When Alf-Inge Haaland made his Nottingham Forest debut in February 1994, featuring in a resounding win over Leicester, it was the latest step in a quiet revolution that helped define the Premier League’s course. Haaland and his compatriot Lars Bohinen were heavily involved in Forest’s return to the top flight that spring and, back then, neither player could have predicted where Norway’s influence on English football would lead.
“We were kind of pioneers at the time,” says Bohinen, who joined Forest from Young Boys that season, of the influx that crossed the North Sea. “We didn’t make any waves, we were just constantly being professional and producing performances. I think that’s why we had so many players doing well in England.”
Erling Haaland became the 74th Norwegian to play in the Premier League upon debuting for Manchester City last August, following in his father’s footsteps 28 and a half years on; should he fire them to Champions League success and a treble on Saturday he will match the achievements of Ronny Johnsen and, famously, Ole Gunnar Solskjær in 1999. The English league’s primacy will be underlined if City win and there is a clear lineage back to the days when Norway’s exports helped it on its way.
“We were a decent generation of players but we were also able to adapt quickly,” says Bohinen of the 1990s brood. “When one succeeded then so did the next, and the third. It became a sort of snowball effect.”
Before the Bosman ruling opened up Europe’s transfer market, Norwegians were the Premier League’s must-have foreign accessory. Between 1992 and the end of 1995 their representatives totalled 13; Swedes and Danes, by contrast, accounted for eight apiece. Cultural similarities helped, as did English football’s increased awareness that it needed to look outwards; the high performance of Egil Olsen’s international side held attraction, too. The Forest pair achieved quick success after promotion with a third-placed finish in 1994-95 – “a special team to be part of,” Bohinen says – and forged a bond that remains strong.
“We didn’t know each other well before he came but we were quite similar,” Bohinen says of Haaland. “We brought the hardworking outlook that I think was the main reason we succeeded, because there was a bit of a different mentality among the English players at the time.”
It is not unreasonable to extrapolate that, much as Arsène Wenger is feted for altering attitudes towards diet and conditioning, the Scandinavian school of the early 1990s encouraged a greater seriousness among their new peers. Bohinen and Haaland have passed that down to their offspring, too. Just as Erling was born in Leeds during Alf-Inge’s time there, Bohinen’s son Emil lists Derby on his birth certificate. Emil, now at Salernitana in Serie A, dovetailed with Erling at youth levels for Norway and played when the latter scored nine goals against Honduras in the 2019 Under-20 World Cup.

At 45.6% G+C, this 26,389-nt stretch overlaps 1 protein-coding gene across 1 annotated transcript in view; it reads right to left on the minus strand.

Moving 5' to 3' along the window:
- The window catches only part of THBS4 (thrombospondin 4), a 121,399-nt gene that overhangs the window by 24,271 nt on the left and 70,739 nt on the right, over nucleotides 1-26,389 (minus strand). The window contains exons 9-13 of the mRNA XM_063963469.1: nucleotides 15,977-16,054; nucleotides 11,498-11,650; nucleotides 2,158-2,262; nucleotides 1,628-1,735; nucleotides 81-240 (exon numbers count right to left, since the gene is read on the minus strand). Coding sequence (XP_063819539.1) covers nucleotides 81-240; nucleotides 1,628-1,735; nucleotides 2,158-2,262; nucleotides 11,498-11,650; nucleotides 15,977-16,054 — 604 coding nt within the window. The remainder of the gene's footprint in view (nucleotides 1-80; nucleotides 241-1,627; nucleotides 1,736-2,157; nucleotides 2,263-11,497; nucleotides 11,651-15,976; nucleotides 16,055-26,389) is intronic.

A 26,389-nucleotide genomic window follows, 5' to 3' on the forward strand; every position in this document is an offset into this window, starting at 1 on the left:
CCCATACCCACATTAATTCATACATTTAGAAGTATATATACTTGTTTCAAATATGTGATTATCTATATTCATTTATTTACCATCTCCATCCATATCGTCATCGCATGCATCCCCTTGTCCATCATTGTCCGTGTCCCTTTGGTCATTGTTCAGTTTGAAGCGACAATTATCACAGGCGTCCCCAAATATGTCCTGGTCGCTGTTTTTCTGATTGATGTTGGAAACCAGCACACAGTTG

“Just like most of the guys in my generation he’s been self-driven and only needed guidance here and there,” Bohinen says. “But the benefit we have as fathers in the game is that we know the pitfalls and challenges that can occur. We have experience to guide and give them solutions, and can help them maybe more than a regular father can, but they have to have that inner drive.”
Norway’s modern vintage have returned to its football a credibility that wavered after those early Premier League days. Solskjær’s heroics in Barcelona were never topped even if new arrivals in England remained semi-frequent. Bohinen is reluctant to state that he and his colleagues directly paved the way for the excellence Erling and Martin Ødegaard are now producing on these shores. “They are world-class and would have got there anyway,” he says. “But I think they might be trailblazers for other Norwegians in their generation, and below, to play in the top five leagues.”
In Erling he sees the unmistakable influence of two sporting parents: the striker’s mother, Gry Marita Braut, was a well known heptathlete. Does Erling retain any elements handed down by Norwegian strikers of bygone years? Bohinen detects a few, rolled up into a modern bundle that defies definition.
“He has his father’s speed and running style,” he says. “And a mixture of physicality from his father and mother. As a player he’s got the whole package, he’s something out on his own. There’s the finishing technique of Solskjær, some of the skills of Tore André Flo and Jan Åge Fjørtoft, some of Jostein Flo’s physical presence. He reads the game incredibly well too and it’s a mixture of everything that makes him so difficult to stop. He’s unique and you don’t see many of those players.”
Bohinen, who is manager of the Norwegian top-flight side Stabæk, will text Haaland Sr if all goes smoothly in Istanbul. “I congratulate him when Erling does well so that’s more or less all the time.” They meet up in Oslo when diaries permit and were reunited at Bohinen’s 50th birthday party. The legacy to which they and their contemporaries have contributed speaks for itself; the wish now is that Erling’s exploits help deepen it.
“I think we should be really proud of it,” he says. “In some way we helped open up the English game to foreign players at the time. After that everything else opened up, and maybe that will happen again now for Norwegian players. I hope it raises awareness of their quality.”